Machinery Control Systems
One Global Safety Standard
By Derek Jones and Mike Miller
In 2016, two machinery control standards, EN ISO 13849 and IEC 62061, are scheduled to merge into one, ISO/IEC 17305. How much time is there to prepare for the merger? The adoption target allows 2 years of transition to 2018 (although the standards organizations may need additional time to finalize ISO/IEC 17305). Some original equipment manufacturers (OEMs), especially those located outside the European Union, may question the need and relevance of the merger. Understandably, many OEMs have a keen interest in confirming that the potential gains justify climbing what might appear to be another standards mountain. These gains, for example, may include capitalizing on advanced technologies and eliminating technical barriers in global trade.
OEMs should be optimistic, however. The merger that will create ISO/IEC 17305 signals the summit of challenges related to global machinery safety control standards. The basic methodology and essential requirements introduced in ISO 13849 and IEC 62061 should not require significant alterations. Unifying the two standards should simply combine the best achievements of each, simplifying and making a single, more user-friendly standard. It may also resolve some known issues and gray areas identified during the past 6 years of using the existing standards.
Having navigated the previous safety-standard migration will be a useful preparation to adopting ISO/IEC 17305. With the EN 954-1 to EN ISO 13849-1 experience in hand, OEMs will find the next transition to be a more manageable leap. They can leverage any lessons learned from continued use of the existing ISO and IEC standards to streamline their transition.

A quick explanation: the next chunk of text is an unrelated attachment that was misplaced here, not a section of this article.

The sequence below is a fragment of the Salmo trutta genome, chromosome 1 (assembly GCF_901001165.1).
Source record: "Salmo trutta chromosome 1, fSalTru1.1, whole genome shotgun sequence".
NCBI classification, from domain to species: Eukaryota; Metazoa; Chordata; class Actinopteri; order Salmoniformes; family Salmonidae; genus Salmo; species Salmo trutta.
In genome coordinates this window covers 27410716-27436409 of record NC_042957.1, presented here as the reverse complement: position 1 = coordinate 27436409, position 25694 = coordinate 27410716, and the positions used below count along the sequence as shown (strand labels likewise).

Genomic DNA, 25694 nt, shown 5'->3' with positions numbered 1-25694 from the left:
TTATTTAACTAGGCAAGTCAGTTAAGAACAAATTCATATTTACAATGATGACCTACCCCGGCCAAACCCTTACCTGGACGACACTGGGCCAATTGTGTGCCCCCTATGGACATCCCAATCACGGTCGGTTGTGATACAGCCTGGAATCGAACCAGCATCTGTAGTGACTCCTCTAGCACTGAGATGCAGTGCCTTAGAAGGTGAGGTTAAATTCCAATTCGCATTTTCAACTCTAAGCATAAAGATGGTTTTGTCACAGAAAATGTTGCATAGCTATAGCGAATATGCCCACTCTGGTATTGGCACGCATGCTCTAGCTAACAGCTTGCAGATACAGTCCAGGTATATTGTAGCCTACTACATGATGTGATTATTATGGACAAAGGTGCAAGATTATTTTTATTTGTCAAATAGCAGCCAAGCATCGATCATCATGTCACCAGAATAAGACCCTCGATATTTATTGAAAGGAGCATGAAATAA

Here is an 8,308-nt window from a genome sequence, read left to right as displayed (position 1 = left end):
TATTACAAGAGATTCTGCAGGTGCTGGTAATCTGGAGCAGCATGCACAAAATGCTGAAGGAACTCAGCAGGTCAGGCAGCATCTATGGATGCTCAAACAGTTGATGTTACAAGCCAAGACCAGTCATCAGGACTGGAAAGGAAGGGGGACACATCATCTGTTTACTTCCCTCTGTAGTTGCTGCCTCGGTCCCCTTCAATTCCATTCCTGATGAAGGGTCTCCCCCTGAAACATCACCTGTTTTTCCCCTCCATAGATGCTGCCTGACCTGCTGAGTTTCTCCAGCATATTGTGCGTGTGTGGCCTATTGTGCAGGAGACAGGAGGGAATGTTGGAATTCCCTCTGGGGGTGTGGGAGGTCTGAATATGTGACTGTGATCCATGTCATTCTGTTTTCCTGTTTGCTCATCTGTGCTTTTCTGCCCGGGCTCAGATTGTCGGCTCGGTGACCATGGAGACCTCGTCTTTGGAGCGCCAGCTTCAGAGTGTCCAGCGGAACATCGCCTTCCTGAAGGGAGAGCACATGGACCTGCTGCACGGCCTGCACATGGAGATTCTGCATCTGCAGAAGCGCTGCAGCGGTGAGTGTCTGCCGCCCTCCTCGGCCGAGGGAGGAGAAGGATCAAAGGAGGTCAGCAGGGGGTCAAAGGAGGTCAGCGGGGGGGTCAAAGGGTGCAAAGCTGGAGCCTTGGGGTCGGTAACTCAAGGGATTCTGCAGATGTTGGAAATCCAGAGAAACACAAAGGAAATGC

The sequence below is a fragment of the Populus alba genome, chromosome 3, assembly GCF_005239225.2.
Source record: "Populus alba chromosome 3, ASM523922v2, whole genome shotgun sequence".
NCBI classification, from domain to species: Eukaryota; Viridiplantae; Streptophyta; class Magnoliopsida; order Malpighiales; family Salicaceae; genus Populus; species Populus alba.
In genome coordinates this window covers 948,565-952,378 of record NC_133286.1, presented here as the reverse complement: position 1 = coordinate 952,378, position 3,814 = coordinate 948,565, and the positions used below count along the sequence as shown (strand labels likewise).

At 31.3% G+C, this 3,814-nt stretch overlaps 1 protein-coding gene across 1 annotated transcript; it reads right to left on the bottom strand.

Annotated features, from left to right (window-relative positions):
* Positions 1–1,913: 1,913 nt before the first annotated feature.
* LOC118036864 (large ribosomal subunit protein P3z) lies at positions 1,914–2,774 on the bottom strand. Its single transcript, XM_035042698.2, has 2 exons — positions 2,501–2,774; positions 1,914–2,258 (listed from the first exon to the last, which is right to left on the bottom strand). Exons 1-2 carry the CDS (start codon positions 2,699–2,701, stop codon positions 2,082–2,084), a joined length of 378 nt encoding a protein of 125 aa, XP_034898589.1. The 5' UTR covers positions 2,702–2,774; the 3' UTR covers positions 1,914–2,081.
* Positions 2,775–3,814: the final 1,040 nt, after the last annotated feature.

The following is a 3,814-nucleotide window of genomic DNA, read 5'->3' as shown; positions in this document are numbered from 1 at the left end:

OEMs moving from the simple safety categorization of EN 954-1 to the significantly more complex ISO 13849 or IEC 62061 standards did not greet the transition with universal acceptance. At the same time, there was a consensus that increasingly sophisticated safety automation technology clearly required parallel and robust enhancements to safety standards.
Growing worldwide adoption of the ISO and IEC standards that superseded EN 954-1 at the end of 2011 is validating that prediction. The new generation of complex electronic and programmable safety automation technology exceeds the ability of the relatively simple and semi prescriptive EN 954-1, which essentially provides guidance on control system structure. The newer, more comprehensive functional safety standards enable confident use of new technology by requiring designers to assess all aspects relevant to the long-term reliability of safety components.
More rigorous documentation requirements combined with a quantitative calculation for assessing reliability increases the complexity. But those types of trade ups resulted in a methodical approach that is helping OEMs develop safer machinery—using standards that allow use of contemporary technology and can be used to show compliance across worldwide markets—with more predictable performance, greater reliability and availability, and improved return on investment.
All Indicators "Go"